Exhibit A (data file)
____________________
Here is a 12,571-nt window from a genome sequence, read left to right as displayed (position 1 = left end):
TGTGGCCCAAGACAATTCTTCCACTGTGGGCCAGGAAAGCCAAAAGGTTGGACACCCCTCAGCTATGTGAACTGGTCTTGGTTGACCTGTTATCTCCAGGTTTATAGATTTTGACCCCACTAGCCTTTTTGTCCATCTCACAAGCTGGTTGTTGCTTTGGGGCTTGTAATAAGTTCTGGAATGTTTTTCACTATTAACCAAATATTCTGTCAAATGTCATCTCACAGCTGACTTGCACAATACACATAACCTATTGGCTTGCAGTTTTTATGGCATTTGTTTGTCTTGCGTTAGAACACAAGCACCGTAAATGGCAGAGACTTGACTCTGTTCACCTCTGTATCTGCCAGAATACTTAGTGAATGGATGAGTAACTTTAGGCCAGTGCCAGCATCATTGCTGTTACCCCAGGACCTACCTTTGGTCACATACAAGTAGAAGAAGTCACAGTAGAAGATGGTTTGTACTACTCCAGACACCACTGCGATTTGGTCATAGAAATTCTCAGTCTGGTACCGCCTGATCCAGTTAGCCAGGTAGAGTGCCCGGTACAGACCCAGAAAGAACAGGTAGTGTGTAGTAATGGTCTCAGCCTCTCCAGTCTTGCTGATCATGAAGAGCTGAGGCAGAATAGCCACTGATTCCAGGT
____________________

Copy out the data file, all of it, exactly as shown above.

Here is a 12,571-nt window from a genome sequence, read left to right as displayed (position 1 = left end):
TGTGGCCCAAGACAATTCTTCCACTGTGGGCCAGGAAAGCCAAAAGGTTGGACACCCCTCAGCTATGTGAACTGGTCTTGGTTGACCTGTTATCTCCAGGTTTATAGATTTTGACCCCACTAGCCTTTTTGTCCATCTCACAAGCTGGTTGTTGCTTTGGGGCTTGTAATAAGTTCTGGAATGTTTTTCACTATTAACCAAATATTCTGTCAAATGTCATCTCACAGCTGACTTGCACAATACACATAACCTATTGGCTTGCAGTTTTTATGGCATTTGTTTGTCTTGCGTTAGAACACAAGCACCGTAAATGGCAGAGACTTGACTCTGTTCACCTCTGTATCTGCCAGAATACTTAGTGAATGGATGAGTAACTTTAGGCCAGTGCCAGCATCATTGCTGTTACCCCAGGACCTACCTTTGGTCACATACAAGTAGAAGAAGTCACAGTAGAAGATGGTTTGTACTACTCCAGACACCACTGCGATTTGGTCATAGAAATTCTCAGTCTGGTACCGCCTGATCCAGTTAGCCAGGTAGAGTGCCCGGTACAGACCCAGAAAGAACAGGTAGTGTGTAGTAATGGTCTCAGCCTCTCCAGTCTTGCTGATCATGAAGAGCTGAGGCAGAATAGCCACTGATTCCAGGT